Section: Garrstson Methodist Episcopal Church
Material: White marble
A small stone, probably truncated during its transfer. Darkened surface and some wear to inscription.
Inscription: Ruth Mead died 1843
This plain stone gives very little information on the deceased; her age and date of death are not provided. The surname Mead was fairly common in Albany at the time and this woman appears several times on newspaper lists of individuals with letters or other mail awaiting them at the Albany post office.
The Book of Burials also contains the names of individuals who were, for reasons not stated, buried at the English and Dutch churches, but included in the Dutch Reformed Church’s burial records.
The English church was St. Peter’s Episcopal which, at the time, stood in the center of State Street near Lodge Street. Its graveyard was on the north side of the church. Continue reading
Section: Garretson Station Methodist Episcopal
Material: White marble
A very small headstone with a stylized willow tree filling the tympanum. Bottom portion of stone is broken, surface has considerable wear.
Inscription: Sophia Bullen, Daughter of J & S Bullen Died August 26, 1834 Age 19 months
While the condition of the stone is poor, it was possible to identify it by the Cemetery’s burial records. There are only two Sophias listed in the Church Grounds section and only one in this congregation’s lot.
One of the older sandstone slabs at the edge of the Dutch Reformed section of the Church Grounds and previously pictured in the post, The Oldest Stones, can now be identified as a gravestone long assumed to have been discarded after it was discovered during mid-19th century excavations near the site of the old Dutch Reformed burial ground on Beaver Street near South Pearl. The article posted yesterday, Ancient Albanians, provided the needed details to identify the stone which was described as “thrown out” along with that of Albany’s second Mayor, Johannes Abeel.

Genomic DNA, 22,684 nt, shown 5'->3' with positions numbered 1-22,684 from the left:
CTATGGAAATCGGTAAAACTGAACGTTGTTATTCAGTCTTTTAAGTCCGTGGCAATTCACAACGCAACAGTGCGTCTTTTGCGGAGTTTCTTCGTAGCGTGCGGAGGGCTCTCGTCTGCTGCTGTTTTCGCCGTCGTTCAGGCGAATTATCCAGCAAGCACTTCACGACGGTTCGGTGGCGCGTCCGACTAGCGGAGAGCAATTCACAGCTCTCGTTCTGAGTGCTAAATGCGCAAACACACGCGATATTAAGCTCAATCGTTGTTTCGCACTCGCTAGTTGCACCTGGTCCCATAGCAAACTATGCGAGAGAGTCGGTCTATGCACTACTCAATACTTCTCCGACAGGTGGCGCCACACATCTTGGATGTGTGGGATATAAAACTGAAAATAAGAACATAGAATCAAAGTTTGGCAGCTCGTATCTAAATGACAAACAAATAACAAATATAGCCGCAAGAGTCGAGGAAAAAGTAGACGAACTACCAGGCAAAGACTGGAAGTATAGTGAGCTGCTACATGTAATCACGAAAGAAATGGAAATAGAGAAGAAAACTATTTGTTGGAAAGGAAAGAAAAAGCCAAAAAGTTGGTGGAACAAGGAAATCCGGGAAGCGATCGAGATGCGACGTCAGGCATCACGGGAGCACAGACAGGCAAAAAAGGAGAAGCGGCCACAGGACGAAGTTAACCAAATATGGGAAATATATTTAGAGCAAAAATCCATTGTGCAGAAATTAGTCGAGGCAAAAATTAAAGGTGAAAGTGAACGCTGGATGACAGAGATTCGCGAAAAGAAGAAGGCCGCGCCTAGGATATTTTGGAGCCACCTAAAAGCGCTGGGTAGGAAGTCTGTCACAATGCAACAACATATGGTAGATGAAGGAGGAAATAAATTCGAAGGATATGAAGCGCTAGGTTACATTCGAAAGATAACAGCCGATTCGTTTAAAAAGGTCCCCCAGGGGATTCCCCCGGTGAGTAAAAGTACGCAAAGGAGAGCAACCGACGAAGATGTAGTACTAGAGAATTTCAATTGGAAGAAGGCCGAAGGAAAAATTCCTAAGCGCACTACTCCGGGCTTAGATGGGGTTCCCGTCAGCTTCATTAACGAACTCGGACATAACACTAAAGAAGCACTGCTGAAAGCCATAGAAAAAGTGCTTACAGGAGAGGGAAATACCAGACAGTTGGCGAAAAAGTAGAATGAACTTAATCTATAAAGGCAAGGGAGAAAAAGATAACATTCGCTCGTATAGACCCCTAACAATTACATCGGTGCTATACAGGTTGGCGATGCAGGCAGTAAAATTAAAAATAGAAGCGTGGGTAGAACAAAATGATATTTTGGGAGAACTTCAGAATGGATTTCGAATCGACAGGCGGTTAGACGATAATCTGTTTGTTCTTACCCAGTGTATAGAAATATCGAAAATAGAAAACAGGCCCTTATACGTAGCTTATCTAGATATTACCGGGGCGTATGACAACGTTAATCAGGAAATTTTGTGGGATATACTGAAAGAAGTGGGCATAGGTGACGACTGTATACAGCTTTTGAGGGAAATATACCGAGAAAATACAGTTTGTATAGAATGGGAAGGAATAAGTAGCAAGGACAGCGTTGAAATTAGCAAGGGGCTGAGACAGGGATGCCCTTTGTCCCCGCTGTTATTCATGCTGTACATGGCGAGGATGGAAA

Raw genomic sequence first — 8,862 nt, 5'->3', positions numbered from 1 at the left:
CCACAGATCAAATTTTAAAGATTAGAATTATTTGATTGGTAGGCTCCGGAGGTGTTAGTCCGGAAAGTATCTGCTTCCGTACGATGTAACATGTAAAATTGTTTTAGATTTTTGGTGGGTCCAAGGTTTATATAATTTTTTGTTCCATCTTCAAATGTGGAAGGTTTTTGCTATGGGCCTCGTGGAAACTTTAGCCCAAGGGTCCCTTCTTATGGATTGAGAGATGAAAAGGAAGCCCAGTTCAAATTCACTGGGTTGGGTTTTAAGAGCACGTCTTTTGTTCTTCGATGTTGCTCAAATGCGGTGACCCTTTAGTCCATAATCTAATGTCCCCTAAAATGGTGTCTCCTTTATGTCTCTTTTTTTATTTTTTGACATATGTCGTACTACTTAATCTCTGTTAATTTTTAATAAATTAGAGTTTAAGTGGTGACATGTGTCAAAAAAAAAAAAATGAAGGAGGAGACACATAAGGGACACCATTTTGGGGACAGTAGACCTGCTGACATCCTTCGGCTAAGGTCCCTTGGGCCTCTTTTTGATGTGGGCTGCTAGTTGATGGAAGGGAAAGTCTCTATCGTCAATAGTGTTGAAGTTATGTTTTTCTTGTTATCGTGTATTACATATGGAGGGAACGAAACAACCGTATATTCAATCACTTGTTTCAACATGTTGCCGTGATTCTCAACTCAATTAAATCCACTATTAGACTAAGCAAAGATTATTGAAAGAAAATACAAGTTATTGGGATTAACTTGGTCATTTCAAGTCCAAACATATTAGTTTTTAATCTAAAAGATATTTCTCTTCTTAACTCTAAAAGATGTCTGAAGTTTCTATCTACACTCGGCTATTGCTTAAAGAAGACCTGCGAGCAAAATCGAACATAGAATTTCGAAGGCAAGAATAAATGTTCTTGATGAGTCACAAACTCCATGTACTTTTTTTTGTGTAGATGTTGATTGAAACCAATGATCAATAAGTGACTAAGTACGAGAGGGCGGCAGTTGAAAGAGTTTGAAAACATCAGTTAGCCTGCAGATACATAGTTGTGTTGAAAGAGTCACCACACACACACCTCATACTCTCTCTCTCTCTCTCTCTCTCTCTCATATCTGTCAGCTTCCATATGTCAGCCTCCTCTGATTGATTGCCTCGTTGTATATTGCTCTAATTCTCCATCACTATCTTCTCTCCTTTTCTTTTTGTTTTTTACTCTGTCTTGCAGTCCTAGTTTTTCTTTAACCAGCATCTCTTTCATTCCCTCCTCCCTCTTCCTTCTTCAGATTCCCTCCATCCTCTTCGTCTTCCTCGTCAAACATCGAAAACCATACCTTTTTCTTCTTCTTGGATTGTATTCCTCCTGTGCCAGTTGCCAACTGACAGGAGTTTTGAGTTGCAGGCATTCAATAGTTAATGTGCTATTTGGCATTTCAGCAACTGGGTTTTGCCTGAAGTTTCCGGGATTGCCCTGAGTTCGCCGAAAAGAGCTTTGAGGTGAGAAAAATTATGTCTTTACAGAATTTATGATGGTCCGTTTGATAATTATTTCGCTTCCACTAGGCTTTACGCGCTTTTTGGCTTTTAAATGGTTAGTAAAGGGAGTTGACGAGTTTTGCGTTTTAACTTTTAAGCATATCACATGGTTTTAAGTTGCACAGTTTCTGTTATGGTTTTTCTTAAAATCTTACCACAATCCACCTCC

Jeremiah Field and The Headstone That Was Not Lost at gardenalley.net
The article below was published in the Albany Journal on July 31, 1888 and, while the container here is described as a flour barrel, it relates to the same discovery of remains covered in a second article published on August 2 – see Bones In A Sugar Barrel. Any question marks or brackets in the body of the article indicate that the newspaper is illegible in those places.
The Albany Journal, Tuesday, July 31, 1888
Some Of Their Bones Dumped Into A Flour Barrel
Excavations on Beaver Street Disclose the Crumbling Remnants of Dutch Burghers – A Former Graveyard Under Pick and Shovel – Antique Inscriptions on Tombstones
Three skulls and a number of thigh bones, ribs and other of the smaller bones of human skeletons were unearthed Tuesday afternoon in front of the old Jackson corps armory on Beaver street. Together with the space in front of the old armory building and the old public market building site, the [illegible] between Beaver street and the old Dutch church was used as a burial ground by the congregation of that church many years ago. The Dutch church on Beaver street was built in 1805, when the tombstones and the remains of members of the congregation who had been buried in the original Dutch church burying plat at the intersection of State street and Broadway, were taken up and re-interred at the Beaver street house of worship. Continue reading